But there are a lot of other smart people since. I mean, Hayakawa wrote some very accessible books about it. Wendell Johnson... Neil Postman wrote a book called Crazy Talk which is just very accessible... Irving Lee... So there's been other people who talk about it. But it generally deals with how we use our language and how different models affect the way we think. So I know that's sort of general, but I guess that's the best I can do.
Dan Ferris: I'm kind of grateful that, you know, you didn't get any more technical with that.
Chris Mayer: Yeah.
Dan Ferris: [Laughs] It sounds like you can really get very deep in the weeds of an 800-page book that's about – you know, as you described it... and it has math in it?
Chris Mayer: Yeah.
Dan Ferris: I mean, that's interesting.
Chris Mayer: Imagine that.
Dan Ferris: Yeah. I mean, math and it's kind of about language and problem-solving.
Chris Mayer: That's it. That's it, exactly. I like that kind of stuff. I mean, even now I just picked up a book called Maxims for Thinking Analytically: The Wisdom of Richard Zeckhauser. He was a Harvard professor. And it was very similar. Kind of reminds me of some of these things. because he has lots of little maxims and ideas that will aim to improve your critical thinking. So yeah.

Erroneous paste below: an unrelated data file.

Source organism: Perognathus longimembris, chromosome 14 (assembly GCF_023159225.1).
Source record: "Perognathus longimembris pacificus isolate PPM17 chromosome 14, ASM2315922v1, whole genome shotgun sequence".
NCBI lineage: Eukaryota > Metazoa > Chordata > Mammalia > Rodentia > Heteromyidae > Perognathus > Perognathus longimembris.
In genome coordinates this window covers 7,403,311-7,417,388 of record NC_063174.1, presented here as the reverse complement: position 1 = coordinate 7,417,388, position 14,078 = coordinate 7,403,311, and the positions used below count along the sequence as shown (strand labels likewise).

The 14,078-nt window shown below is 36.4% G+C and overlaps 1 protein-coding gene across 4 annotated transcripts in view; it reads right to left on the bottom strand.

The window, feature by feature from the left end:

Dan Ferris: You also mentioned Neil Postman. Man, I’m a fan of Neil Postman.
Chris Mayer: Me too
Dan Ferris: And his books are all very accessible.
Chris Mayer: Yeah. I love Neil Postman's stuff. I've read most of his books, and I guess he's most famous for – help me out, Dan. You know the one I'm talking about.
Dan Ferris: Amusing Ourselves to Death.
Chris Mayer: That's it. Amusing Ourselves to Death is the one he's most famous for, and that's the one I would recommend to people to start with. And once you read that, you can find your way to the other books.
Dan Ferris: Right. Yeah.
Chris Mayer: But there's a lot of great social criticism in there... things about technology. And I think the big idea I came away with from Postman – which is an idea he took from Marshall McLuhan – is this idea that, you know... and McLuhan's aphorism to medium is a message where how we communicate impacts what you can say and the kinds of messages you can deliver. So I remember Postman's extreme example of this was, he said, you know, "Smoke signals. If you use smoke signals, you can't talk about philosophy when you're communicating by smoke signals."